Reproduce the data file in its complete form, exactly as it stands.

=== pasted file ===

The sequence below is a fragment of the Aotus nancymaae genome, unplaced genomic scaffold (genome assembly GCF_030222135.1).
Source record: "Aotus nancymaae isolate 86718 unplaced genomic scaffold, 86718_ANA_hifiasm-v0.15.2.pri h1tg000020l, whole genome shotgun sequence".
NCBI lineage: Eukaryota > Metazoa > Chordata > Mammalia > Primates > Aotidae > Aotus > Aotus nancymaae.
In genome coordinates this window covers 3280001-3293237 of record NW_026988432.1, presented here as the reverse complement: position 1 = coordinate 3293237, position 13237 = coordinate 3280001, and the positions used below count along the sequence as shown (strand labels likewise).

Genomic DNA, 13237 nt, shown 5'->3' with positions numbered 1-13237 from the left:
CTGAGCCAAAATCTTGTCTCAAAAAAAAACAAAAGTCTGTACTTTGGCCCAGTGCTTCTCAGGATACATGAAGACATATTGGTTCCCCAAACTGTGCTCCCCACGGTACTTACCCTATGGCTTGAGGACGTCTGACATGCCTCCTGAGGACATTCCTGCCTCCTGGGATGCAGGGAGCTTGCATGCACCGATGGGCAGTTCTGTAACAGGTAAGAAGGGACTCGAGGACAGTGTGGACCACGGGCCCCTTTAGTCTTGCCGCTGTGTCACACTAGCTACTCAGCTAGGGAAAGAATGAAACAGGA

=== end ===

The sequence below is a fragment of the Aotus nancymaae genome, unplaced genomic scaffold (genome assembly GCF_030222135.1).
Source record: "Aotus nancymaae isolate 86718 unplaced genomic scaffold, 86718_ANA_hifiasm-v0.15.2.pri h1tg000020l, whole genome shotgun sequence".
NCBI lineage: Eukaryota > Metazoa > Chordata > Mammalia > Primates > Aotidae > Aotus > Aotus nancymaae.
In genome coordinates this window covers 3280001-3293237 of record NW_026988432.1, presented here as the reverse complement: position 1 = coordinate 3293237, position 13237 = coordinate 3280001, and the positions used below count along the sequence as shown (strand labels likewise).

Genomic DNA, 13237 nt, shown 5'->3' with positions numbered 1-13237 from the left:
CTGAGCCAAAATCTTGTCTCAAAAAAAAACAAAAGTCTGTACTTTGGCCCAGTGCTTCTCAGGATACATGAAGACATATTGGTTCCCCAAACTGTGCTCCCCACGGTACTTACCCTATGGCTTGAGGACGTCTGACATGCCTCCTGAGGACATTCCTGCCTCCTGGGATGCAGGGAGCTTGCATGCACCGATGGGCAGTTCTGTAACAGGTAAGAAGGGACTCGAGGACAGTGTGGACCACGGGCCCCTTTAGTCTTGCCGCTGTGTCACACTAGCTACTCAGCTAGGGAAAGAATGAAACAGGA